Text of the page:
All posts by Connie Suttle

On Valentine’s Day

Walter and I have been married forty-one years. Yeah, long enough to have a hyphen between words. Valentine’s Day, birthdays, Christmas and anniversaries have been a dance through the years, and like anyone learning to dance, it was a little awkward at first.

Like the time early on, when he surprised me with a new weed-eater for my birthday.

Worst. Gift. Ever.

He’s so much better at these things, now.

What do you get for him? You ask.

I look for something useful, fun—something he wouldn’t rush out and buy for himself.

This year, I got him a new iPhone 6+. Don’t worry, he went with me to the Apple store yesterday and picked it out, so he already has it.

I paid.

Then we went to my favorite clothing store, and he bought a nice jacket for me that I picked out. I think that’s what I like best—that we go out together, and enjoy the look on each other’s faces when we get something we love.

We’ll have dinner twice this coming week—he’s buying Friday, I’m buying Saturday. We have reservations both days.

Back to Valentine’s Day, though, which is the subject of this post.

The other day, I went to the dentist. The hygienist (young and pretty) asked what I was doing for my husband for Valentine’s Day.

“I get him something useful,” popped right out of my mouth, with no other explanation.

“You mean like a weed-eater?” she asked, quite innocently.

I’m still laughing.

Cloud Invasion Snippet for the Day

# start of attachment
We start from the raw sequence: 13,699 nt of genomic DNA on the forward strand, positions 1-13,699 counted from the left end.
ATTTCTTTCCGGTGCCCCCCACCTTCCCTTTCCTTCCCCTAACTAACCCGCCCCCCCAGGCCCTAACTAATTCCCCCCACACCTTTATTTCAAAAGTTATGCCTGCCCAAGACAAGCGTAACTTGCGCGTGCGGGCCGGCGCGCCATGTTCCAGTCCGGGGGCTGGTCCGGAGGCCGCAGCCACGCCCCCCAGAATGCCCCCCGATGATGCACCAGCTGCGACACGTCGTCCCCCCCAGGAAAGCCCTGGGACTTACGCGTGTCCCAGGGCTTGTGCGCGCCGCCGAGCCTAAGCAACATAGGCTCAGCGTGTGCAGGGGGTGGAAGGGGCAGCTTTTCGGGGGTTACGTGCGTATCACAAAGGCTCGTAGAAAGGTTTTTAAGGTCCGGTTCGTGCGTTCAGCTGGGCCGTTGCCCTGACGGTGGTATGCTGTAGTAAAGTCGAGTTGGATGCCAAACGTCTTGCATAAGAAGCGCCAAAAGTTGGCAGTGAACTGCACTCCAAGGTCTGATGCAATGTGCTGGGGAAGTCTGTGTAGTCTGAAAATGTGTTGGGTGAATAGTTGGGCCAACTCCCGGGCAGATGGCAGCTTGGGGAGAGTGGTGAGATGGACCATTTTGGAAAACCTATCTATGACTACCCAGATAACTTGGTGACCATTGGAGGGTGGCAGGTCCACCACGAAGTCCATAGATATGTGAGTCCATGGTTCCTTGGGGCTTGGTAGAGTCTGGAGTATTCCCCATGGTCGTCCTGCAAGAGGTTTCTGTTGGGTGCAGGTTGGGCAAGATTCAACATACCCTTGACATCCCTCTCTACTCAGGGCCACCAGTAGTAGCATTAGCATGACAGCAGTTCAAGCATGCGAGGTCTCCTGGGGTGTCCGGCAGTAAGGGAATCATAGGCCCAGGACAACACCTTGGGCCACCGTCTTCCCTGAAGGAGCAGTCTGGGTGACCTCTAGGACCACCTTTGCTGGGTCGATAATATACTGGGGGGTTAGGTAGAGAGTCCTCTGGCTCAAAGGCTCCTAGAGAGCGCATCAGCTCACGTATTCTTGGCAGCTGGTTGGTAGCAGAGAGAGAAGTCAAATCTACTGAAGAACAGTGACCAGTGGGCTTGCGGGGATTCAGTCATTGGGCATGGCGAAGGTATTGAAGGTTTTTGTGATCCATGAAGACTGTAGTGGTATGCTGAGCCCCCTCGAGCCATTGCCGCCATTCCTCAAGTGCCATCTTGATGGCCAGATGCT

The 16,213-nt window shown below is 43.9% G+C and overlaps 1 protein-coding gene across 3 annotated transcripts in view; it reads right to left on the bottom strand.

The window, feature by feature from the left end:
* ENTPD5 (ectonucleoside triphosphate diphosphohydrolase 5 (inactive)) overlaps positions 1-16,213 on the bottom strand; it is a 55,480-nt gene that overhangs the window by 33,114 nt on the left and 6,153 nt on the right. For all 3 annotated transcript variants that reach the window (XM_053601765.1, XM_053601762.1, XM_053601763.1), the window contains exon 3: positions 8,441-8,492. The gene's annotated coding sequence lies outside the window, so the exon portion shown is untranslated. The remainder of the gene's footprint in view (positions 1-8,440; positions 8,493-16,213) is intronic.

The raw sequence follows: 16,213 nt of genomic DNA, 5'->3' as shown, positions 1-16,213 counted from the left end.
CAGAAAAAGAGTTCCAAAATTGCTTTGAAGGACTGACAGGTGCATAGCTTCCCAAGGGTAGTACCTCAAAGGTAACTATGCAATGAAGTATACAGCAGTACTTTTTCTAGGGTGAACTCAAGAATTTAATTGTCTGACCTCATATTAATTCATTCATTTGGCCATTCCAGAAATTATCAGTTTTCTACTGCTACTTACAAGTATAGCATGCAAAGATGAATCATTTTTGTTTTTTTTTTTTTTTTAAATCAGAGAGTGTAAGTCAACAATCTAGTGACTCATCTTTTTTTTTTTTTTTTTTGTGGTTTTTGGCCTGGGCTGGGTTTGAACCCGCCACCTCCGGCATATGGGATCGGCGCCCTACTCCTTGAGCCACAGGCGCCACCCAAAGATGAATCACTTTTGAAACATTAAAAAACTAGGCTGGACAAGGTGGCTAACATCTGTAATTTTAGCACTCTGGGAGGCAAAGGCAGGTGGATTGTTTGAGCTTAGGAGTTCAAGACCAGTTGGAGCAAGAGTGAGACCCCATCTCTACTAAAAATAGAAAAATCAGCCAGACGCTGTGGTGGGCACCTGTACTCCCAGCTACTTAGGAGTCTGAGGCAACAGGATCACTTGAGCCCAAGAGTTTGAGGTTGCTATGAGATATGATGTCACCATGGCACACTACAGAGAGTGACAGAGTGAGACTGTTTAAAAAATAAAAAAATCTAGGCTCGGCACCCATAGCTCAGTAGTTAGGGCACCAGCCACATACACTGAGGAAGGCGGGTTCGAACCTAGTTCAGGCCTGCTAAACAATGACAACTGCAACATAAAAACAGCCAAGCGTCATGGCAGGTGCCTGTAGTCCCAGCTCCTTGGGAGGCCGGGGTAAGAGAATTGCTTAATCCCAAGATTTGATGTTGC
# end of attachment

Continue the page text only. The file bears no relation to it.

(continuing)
“I’ve never fired one of these before,” I said, as the rocket launcher appeared in my arms. “Give me a minute to download the instructions.”

“Download? What the hell are you talking about? Opal,” he huffed, “put that boy down and help Corinne.”

“I got this,” Opal patted a dazed Nathan’s shoulder and took the rocket launcher from my arms. It was just as well, I was handling it awkwardly and I knew it. I also wasn’t relishing the idea of shooting down two helicopters, even if they intended to kill us.

I ended up hanging onto Opal so she wouldn’t fall out the window as she leaned farther out than seemed safe, and fired the first rocket at an approaching helicopter.

Everybody heard it explode seconds later.

“I need another rocket,” Opal shouted at me.

A Few Notes On Writing

When I started writing seriously in 2007, the computer I used was a dinosaur. We’ll call him compusaurus. He only had 4GB of memory.

I stuffed that memory full of books—until one day, compusaurus was full.

Compressed the data.

Wrote some more.

Compusaurus was full again.

I was forced to get another computer. (It was time—compusaurus was nearly 15 years old and this was 2011). So I bought a new computer with a terabyte of memory.

End of story, you think.


You may be thinking, too, that I should have backed up all those books before—rather than risk losing them.

You’re right. I now have this back up thingy that holds everything I do (still don’t know how it works) but it’s there.

What about all those other things I wrote?

The geeky guys were able to transfer all my stuff to the new computer, so there wasn’t any problem. But—I did something else all along that ensured I’d still have my stuff.

Every time I make significant changes to a manuscript (including word count), I e-mail it to myself. Nowadays, I also e-mail it to Joe.

Back in the old days of typewriters (and even before that) the practice was to mail a manuscript to yourself so it would be postmarked and then, when you received this package you’d mailed to yourself, you left it unopened. That way, if you ever had to prove to anyone that you wrote what you did, you’d have the proof, dated by a bona fide government agency.